Decision of Mr Justice Poole in respect of the approach to COVID-19 and winter flu vaccinations for looked after children.
C, who was almost 13, was the subject of a care order made in 2015. He wished to be vaccinated with the COVID-19 and winter flu vaccinations. This was supported by the LA and his guardian who agreed it was in his best interests. C’s father supported C’s decision. However, C’s mother was strongly opposed to C being vaccinated on safety grounds. She did not accept that the vaccines would protect children or that the national vaccination programmes were based on sound evidence.
The LA made its application to the High Court for confirmation that it was entitled, pursuant to s.33 CA 1989, to exercise its PR by arranging and consenting to the vaccinations. In the alternative, the LA sought a declaration under the inherent jurisdiction that it was in C's best interest to have the vaccinations.
Notwithstanding the Court of Appeal decision in Re H (A Child) (Parental Responsibility: Vaccination)  EWCA Civ 664, that a LA with a care order can arrange and consent to a child in its care being vaccinated where it is satisfied that it is in the best interests of that individual child, notwithstanding the objections of parents, the LA noted that the point has not been tested in relation to the Covid-19 or winter flu vaccines.
Poole J determined that the principles in Re H applied to the COVID-19 and winter flu vaccination programmes; in the absence of contraindications for a particular child, decisions for a child to undergo standard or routine vaccinations as part of national programmes are not regarded as 'grave' decisions.
Thus a LA with a care order/interim care order can arrange and consent to a child in its care being vaccinated for COVID-19 or the winter flu virus notwithstanding the objections of the child's parents if:
- the vaccination is part of an ongoing national programme approved by the UK Health Security Agency);
- the child is either not Gillick competent or is Gillick competent and consents; and
- the local authority is satisfied that it is necessary to do so in order to safeguard or promote the individual child's welfare.
LAs should note therefore that they are not required to make an application to the court to authorise such a decision; it would be for the objecting parent to make an application to seek to prevent the vaccination. However, Poole J did note that in cases where vaccination would have enduring or profound consequences for the child, that may make the decision to vaccinate 'grave' and thus require the LA to apply to the High Court.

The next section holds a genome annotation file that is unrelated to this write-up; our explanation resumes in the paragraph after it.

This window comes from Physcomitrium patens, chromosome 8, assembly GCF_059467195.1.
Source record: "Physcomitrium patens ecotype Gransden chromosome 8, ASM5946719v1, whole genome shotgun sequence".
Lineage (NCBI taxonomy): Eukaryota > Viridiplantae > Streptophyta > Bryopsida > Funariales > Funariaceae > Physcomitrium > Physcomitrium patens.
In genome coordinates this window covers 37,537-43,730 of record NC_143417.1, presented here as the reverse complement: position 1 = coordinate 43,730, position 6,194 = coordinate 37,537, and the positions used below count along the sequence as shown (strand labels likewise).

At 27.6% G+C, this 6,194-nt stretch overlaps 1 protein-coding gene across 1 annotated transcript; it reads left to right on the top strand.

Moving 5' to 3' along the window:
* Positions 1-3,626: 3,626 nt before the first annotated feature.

In Re H, the Court of Appeal was concerned with very young children. Poole J notes that if a Gillick competent child refused vaccination, it would raise different questions about whether the LA could override the child's decision and whether the issue should be brought before the court. Poole J did not determine this issue as it was not necessary to do so in this case.
Decision by MacDonald J on the use of inherent jurisdiction to authorise the deprivation of a child’s liberty in an unregistered placement. The court should not ordinarily countenance the exercise the inherent jurisdiction where an unregistered placement makes clear that it will not or cannot comply with the requirement of the President's Practice Guidance to apply for registration.
In September’s public law update, Jaime Turner summarised MacDonald J’s decision in Tameside MBC v AM & Ors (DOL Orders for Children Under 16)  EWHC 2472 (Fam) following the coming into force on 9 September 2021 of the Care Planning, Placement and Case Review (England) (Amendment) Regulations 2021 (prohibiting the placement of looked after children under 16 in unregulated placements). MacDonald J decided that it remains open to the High Court to authorise under its inherent jurisdiction the deprivation of liberty of children under 16 in unregulated placements, subject to the rigorous application of the President's Guidance of November 2019 and the addendum dated December 2020.
In this case, the court was considered with the question of whether it remains open to the court to exercise its inherent jurisdiction in cases where a placement either will not or cannot comply with the President’s Guidance, the LAs arguing that compliance with the Guidance was not a condition precedent to the court’s exercise of the inherent jurisdiction. The Secretary of State for Education and Ofsted, Intervenors at the court’s invitation, argued that it could not.